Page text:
Recent observations about how we assemble to get work done.
To team or not to team.
Used to be those were our choices when thinking about how to come together to do our work. And for the last 30 years, everything team has been portrayed as good and virtuous, while not being a team was seen as some kind of deficiency.
It seems we’re getting much more differentiated in the way we think about coming together in groups to do our work. Some of this may be simply the result of modifications in the language that’s in common use. The recent emergence of “networks” to describe how we connect to each other is one example.
Still, I think it is more than just semantics. We are becoming more nuanced observers and designers of what it takes to be effective at our work.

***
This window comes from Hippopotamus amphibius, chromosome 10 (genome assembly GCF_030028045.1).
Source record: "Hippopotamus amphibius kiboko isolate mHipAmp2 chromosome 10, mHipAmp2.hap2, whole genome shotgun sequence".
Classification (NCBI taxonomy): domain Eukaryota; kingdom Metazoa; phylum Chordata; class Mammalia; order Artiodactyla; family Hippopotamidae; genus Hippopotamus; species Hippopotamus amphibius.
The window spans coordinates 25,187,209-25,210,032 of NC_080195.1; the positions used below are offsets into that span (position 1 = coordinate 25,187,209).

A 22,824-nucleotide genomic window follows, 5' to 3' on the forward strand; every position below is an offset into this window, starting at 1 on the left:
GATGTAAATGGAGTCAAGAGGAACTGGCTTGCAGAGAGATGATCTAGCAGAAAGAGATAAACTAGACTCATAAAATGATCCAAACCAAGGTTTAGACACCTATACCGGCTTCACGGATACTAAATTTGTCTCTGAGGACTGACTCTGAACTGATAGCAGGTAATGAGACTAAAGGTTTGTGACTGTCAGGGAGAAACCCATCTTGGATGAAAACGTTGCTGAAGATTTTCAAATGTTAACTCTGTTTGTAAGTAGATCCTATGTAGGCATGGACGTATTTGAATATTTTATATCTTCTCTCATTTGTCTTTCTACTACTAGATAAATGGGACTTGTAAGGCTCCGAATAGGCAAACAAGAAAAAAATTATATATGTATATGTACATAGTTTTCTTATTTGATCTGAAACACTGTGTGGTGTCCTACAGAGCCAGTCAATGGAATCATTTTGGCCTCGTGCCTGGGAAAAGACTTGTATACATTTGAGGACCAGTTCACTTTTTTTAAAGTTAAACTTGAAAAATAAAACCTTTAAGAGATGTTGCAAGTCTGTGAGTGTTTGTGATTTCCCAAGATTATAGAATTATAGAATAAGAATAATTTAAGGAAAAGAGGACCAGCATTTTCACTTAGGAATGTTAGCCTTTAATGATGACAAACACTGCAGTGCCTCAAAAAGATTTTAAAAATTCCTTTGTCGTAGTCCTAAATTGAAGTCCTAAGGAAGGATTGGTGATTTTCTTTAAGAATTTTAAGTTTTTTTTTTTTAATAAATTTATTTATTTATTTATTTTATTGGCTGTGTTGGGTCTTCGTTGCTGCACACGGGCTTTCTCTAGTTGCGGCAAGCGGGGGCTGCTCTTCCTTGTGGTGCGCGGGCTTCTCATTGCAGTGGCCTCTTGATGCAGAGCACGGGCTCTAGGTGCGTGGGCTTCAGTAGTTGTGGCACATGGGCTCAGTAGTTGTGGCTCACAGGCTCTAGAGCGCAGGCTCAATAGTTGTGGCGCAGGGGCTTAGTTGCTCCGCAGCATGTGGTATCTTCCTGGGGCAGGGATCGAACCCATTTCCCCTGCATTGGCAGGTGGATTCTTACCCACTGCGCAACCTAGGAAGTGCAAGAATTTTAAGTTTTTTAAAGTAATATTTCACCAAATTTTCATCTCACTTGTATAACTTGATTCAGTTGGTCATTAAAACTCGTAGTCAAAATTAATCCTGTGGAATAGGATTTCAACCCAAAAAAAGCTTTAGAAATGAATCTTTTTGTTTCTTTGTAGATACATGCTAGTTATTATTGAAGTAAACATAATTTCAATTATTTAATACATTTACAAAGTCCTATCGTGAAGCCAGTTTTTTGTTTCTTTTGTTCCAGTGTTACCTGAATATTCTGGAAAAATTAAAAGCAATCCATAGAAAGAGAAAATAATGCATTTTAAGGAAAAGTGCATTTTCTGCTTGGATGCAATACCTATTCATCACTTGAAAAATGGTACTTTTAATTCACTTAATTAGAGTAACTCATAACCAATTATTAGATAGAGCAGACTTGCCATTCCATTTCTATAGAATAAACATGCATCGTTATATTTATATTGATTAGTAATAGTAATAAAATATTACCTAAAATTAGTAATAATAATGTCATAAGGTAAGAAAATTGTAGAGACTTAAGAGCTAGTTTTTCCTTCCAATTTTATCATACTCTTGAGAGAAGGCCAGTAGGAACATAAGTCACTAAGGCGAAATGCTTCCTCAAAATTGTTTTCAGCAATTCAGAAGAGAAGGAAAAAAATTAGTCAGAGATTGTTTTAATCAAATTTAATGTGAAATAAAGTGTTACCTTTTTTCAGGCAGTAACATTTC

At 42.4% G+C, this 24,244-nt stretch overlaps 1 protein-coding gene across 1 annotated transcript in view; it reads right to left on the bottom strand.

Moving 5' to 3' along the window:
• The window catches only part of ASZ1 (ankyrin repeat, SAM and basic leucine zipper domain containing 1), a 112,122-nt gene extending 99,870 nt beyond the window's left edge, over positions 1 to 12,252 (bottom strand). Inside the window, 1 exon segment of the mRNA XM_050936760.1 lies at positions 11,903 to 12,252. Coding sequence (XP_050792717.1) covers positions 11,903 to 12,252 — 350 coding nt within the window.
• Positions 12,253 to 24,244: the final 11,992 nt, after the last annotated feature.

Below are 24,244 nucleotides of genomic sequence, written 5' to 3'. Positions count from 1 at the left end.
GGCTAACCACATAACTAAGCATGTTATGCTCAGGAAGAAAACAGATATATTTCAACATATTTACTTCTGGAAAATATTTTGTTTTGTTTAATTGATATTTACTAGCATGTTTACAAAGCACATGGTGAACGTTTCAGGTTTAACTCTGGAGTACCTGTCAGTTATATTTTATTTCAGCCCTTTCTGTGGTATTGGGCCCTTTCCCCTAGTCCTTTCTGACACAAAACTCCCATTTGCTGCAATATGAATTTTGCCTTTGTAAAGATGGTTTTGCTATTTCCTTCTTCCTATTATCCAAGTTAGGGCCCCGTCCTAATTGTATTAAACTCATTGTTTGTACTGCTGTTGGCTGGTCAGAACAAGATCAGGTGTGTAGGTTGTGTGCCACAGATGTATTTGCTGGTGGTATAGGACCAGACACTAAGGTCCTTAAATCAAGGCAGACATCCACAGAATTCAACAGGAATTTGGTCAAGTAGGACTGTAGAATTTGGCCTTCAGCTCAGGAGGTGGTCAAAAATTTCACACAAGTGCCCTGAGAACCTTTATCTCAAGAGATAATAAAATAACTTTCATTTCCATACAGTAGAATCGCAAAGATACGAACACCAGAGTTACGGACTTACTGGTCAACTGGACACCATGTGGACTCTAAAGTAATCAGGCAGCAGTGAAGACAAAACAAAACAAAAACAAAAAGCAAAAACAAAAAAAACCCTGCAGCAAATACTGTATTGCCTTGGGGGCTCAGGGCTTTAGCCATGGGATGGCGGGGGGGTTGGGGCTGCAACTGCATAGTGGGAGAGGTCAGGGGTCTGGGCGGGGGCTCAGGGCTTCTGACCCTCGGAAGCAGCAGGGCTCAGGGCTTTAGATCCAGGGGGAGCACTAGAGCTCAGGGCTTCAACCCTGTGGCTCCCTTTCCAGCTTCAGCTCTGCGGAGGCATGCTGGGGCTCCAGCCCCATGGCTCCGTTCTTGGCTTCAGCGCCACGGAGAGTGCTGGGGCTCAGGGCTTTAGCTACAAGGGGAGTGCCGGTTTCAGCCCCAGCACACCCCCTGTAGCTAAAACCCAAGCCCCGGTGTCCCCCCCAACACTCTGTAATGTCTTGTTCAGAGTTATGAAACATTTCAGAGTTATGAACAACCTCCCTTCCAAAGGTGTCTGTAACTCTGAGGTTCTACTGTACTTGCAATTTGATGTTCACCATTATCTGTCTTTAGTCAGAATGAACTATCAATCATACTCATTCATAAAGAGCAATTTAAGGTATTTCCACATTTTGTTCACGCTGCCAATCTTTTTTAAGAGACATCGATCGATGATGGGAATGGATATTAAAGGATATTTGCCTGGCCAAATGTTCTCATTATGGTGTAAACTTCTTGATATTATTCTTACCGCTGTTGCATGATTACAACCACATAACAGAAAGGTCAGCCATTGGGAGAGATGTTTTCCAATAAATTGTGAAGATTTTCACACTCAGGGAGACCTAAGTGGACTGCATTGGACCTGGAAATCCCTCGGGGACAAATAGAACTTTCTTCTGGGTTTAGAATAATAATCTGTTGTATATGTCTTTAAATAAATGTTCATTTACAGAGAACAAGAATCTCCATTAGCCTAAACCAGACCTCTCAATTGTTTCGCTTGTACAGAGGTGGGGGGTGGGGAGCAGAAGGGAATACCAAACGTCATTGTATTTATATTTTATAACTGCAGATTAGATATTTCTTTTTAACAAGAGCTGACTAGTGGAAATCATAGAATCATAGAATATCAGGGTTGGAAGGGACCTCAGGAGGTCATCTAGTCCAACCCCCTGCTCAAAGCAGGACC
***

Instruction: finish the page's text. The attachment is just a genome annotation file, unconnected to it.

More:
Rob Cross and Jon Katzenbach just published an article that takes a close look at “top teams”. Senior executives. That group responsible for running the enterprise with a reputation for not playing nicely together.
Through a lot of interesting network analysis, they make the point that an effective executive team isn’t necessarily all about cohesion and collaboration. It is rather about figuring out your context, what you are trying to achieve, and then making some intelligent, disciplined choices about how to act and interact.
Dave Snowden has been blogging a bit about what he calls “crews”. Distinct from teams, crews are characterized by heavy upfront investment in setting people up in their roles. They also require less effort when put into action. By contrast, the need for teams to go through formation whenever they are deployed is a “major time waster.”
Think of an airline cockpit crew. As long as they go through the necessary, pre-established rituals, and have received the required training, it doesn’t matter which pilot is in the seat.
I find all this a really useful development in the field, as it gives us the capacity to be ever more helpful to our clients.